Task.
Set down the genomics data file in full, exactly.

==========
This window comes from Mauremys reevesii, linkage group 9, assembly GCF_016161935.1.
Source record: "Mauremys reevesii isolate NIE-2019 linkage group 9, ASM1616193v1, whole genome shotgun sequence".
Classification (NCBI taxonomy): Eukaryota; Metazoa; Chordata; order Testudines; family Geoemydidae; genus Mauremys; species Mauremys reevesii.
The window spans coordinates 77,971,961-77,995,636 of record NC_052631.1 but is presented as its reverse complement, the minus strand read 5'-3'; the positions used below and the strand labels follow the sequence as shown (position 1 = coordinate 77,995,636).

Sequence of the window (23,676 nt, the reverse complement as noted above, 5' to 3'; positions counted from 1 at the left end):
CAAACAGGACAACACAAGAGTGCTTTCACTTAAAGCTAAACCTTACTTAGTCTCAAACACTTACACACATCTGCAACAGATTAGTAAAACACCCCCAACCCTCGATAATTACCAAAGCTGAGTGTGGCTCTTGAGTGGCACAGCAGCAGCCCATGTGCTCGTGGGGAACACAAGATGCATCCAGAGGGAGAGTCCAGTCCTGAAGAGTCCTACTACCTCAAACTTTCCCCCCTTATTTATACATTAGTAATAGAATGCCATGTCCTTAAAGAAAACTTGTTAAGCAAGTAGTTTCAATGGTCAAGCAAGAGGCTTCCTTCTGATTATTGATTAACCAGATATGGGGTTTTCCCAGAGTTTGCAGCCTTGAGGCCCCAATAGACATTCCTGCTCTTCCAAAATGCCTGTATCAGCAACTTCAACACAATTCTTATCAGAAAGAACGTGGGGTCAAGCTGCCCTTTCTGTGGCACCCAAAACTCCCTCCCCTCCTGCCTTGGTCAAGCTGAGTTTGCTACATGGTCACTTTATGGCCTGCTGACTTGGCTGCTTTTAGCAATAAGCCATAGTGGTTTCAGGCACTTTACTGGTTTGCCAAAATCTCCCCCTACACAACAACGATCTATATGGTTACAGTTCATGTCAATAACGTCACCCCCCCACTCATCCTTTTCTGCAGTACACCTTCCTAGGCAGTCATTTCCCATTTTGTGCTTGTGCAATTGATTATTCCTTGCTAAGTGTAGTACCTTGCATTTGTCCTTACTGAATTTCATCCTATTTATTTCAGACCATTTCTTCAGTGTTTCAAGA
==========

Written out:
This window comes from Mauremys reevesii, linkage group 9, assembly GCF_016161935.1.
Source record: "Mauremys reevesii isolate NIE-2019 linkage group 9, ASM1616193v1, whole genome shotgun sequence".
Classification (NCBI taxonomy): Eukaryota; Metazoa; Chordata; order Testudines; family Geoemydidae; genus Mauremys; species Mauremys reevesii.
The window spans coordinates 77,971,961-77,995,636 of record NC_052631.1 but is presented as its reverse complement, the minus strand read 5'-3'; the positions used below and the strand labels follow the sequence as shown (position 1 = coordinate 77,995,636).

Sequence of the window (23,676 nt, the reverse complement as noted above, 5' to 3'; positions counted from 1 at the left end):
CAAACAGGACAACACAAGAGTGCTTTCACTTAAAGCTAAACCTTACTTAGTCTCAAACACTTACACACATCTGCAACAGATTAGTAAAACACCCCCAACCCTCGATAATTACCAAAGCTGAGTGTGGCTCTTGAGTGGCACAGCAGCAGCCCATGTGCTCGTGGGGAACACAAGATGCATCCAGAGGGAGAGTCCAGTCCTGAAGAGTCCTACTACCTCAAACTTTCCCCCCTTATTTATACATTAGTAATAGAATGCCATGTCCTTAAAGAAAACTTGTTAAGCAAGTAGTTTCAATGGTCAAGCAAGAGGCTTCCTTCTGATTATTGATTAACCAGATATGGGGTTTTCCCAGAGTTTGCAGCCTTGAGGCCCCAATAGACATTCCTGCTCTTCCAAAATGCCTGTATCAGCAACTTCAACACAATTCTTATCAGAAAGAACGTGGGGTCAAGCTGCCCTTTCTGTGGCACCCAAAACTCCCTCCCCTCCTGCCTTGGTCAAGCTGAGTTTGCTACATGGTCACTTTATGGCCTGCTGACTTGGCTGCTTTTAGCAATAAGCCATAGTGGTTTCAGGCACTTTACTGGTTTGCCAAAATCTCCCCCTACACAACAACGATCTATATGGTTACAGTTCATGTCAATAACGTCACCCCCCCACTCATCCTTTTCTGCAGTACACCTTCCTAGGCAGTCATTTCCCATTTTGTGCTTGTGCAATTGATTATTCCTTGCTAAGTGTAGTACCTTGCATTTGTCCTTACTGAATTTCATCCTATTTATTTCAGACCATTTCTTCAGTGTTTCAAGA